Addendum to above table of vitamins etc, including Fish Food-value chart 436-487
VI Principal forms of Ayurverdic medication and methods of their preparation and uses in brief 487-506
VII Therapeutic Agents, with their definitions, brief explanations and a few examples 506-528
  Index List of Plants in this book arranged according to their Natural Orders 529-615
  Index List of Natural Order, genera and Families, appearing in this book, with their respective alternative, English and Indian equivalement names 616-622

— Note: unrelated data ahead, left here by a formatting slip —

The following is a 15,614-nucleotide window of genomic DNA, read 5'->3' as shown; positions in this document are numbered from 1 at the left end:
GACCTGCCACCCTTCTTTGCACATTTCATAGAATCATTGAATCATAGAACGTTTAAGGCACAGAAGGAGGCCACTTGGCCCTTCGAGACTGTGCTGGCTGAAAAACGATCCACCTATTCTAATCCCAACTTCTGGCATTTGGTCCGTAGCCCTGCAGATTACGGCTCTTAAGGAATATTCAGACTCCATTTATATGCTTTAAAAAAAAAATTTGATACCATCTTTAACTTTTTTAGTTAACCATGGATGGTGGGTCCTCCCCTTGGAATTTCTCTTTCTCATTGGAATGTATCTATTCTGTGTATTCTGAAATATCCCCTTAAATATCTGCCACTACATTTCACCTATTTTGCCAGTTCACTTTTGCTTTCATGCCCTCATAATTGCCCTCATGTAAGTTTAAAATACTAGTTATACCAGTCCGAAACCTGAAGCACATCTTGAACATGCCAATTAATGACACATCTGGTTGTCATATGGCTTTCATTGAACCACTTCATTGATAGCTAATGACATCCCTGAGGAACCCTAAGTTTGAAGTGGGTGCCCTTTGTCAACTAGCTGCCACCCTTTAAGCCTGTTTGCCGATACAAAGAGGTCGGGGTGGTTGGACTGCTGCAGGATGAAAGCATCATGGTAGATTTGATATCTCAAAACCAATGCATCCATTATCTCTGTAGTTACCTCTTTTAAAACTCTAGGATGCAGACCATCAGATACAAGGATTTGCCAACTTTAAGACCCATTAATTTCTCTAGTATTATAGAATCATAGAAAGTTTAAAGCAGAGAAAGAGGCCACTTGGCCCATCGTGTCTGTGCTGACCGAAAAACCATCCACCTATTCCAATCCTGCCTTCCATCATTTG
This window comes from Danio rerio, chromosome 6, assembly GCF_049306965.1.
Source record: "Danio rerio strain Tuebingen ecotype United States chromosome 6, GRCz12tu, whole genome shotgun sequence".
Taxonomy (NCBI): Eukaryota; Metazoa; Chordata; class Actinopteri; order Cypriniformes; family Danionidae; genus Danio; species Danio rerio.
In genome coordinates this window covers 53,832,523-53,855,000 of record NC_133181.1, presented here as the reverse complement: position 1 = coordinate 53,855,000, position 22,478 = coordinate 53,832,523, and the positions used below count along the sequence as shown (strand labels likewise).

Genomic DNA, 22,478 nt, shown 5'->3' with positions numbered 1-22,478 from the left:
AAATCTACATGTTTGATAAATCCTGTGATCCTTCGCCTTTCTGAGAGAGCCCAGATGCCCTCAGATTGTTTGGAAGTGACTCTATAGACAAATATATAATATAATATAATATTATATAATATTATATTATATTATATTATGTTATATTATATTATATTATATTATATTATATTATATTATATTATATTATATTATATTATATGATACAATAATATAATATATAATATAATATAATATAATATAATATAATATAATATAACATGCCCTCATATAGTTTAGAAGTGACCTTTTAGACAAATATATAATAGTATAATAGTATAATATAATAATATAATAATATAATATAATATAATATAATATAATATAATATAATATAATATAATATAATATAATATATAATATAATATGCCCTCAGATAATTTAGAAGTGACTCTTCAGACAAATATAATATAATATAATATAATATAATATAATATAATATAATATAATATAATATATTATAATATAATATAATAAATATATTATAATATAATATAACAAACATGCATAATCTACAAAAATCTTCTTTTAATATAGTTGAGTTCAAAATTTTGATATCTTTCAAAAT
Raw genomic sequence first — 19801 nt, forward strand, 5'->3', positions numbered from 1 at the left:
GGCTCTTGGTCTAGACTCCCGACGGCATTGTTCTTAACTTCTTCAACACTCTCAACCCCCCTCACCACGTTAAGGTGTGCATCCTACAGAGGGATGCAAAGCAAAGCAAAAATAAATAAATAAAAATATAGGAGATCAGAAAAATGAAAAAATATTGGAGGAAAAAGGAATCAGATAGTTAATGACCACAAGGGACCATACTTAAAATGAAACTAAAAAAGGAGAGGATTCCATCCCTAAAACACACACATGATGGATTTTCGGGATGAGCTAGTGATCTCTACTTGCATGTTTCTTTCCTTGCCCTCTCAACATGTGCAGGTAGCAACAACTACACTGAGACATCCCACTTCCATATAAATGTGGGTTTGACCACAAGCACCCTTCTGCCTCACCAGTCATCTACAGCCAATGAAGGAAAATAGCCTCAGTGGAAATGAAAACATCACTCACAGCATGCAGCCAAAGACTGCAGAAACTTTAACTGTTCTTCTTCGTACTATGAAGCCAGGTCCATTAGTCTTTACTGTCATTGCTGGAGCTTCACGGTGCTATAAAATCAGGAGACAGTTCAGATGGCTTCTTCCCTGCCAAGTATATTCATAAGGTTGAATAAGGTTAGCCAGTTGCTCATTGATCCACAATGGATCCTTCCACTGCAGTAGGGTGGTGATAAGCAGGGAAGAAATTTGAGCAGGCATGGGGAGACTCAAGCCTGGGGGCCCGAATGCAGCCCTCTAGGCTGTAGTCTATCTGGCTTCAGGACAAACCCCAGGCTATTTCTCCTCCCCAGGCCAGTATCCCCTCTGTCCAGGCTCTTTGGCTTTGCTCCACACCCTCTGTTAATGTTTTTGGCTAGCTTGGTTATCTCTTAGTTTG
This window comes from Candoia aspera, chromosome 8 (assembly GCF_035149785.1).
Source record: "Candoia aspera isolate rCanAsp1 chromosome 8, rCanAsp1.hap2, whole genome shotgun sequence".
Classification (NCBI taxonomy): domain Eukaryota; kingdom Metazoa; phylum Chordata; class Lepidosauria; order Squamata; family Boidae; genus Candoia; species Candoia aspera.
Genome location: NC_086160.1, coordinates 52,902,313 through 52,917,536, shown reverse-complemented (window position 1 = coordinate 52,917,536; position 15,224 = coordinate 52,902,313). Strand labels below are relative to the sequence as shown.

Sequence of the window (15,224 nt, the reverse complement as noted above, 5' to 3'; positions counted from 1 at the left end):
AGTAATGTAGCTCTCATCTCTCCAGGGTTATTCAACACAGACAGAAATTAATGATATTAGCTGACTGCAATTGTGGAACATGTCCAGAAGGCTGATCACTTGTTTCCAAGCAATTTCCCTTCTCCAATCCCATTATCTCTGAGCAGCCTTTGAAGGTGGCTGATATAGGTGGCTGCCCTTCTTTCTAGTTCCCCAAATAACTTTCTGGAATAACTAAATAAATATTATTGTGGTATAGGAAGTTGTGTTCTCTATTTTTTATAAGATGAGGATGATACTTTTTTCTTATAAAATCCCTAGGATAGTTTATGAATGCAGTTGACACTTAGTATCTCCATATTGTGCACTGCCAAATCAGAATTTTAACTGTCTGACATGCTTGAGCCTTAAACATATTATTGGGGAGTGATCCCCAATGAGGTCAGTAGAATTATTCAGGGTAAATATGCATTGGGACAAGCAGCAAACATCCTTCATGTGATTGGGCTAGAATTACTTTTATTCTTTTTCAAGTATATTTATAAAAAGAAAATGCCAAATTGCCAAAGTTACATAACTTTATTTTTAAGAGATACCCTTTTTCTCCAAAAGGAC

Index of Indian Plants and Drugs from which Mother-tinctures and Extracts etc, are prepared according to the Homoeopathic system of medicine 623-637
  Index of Preparations, Combinations, Substances and allied products of all kinds 638-664
  Index of Chemical Constituents (Major and minor; significant and insignificant) 665-714
  General Index-Cross Index of Synonyms (in all languages, dialects, etc) 715-968

Sample Pages

Volume I

Volume II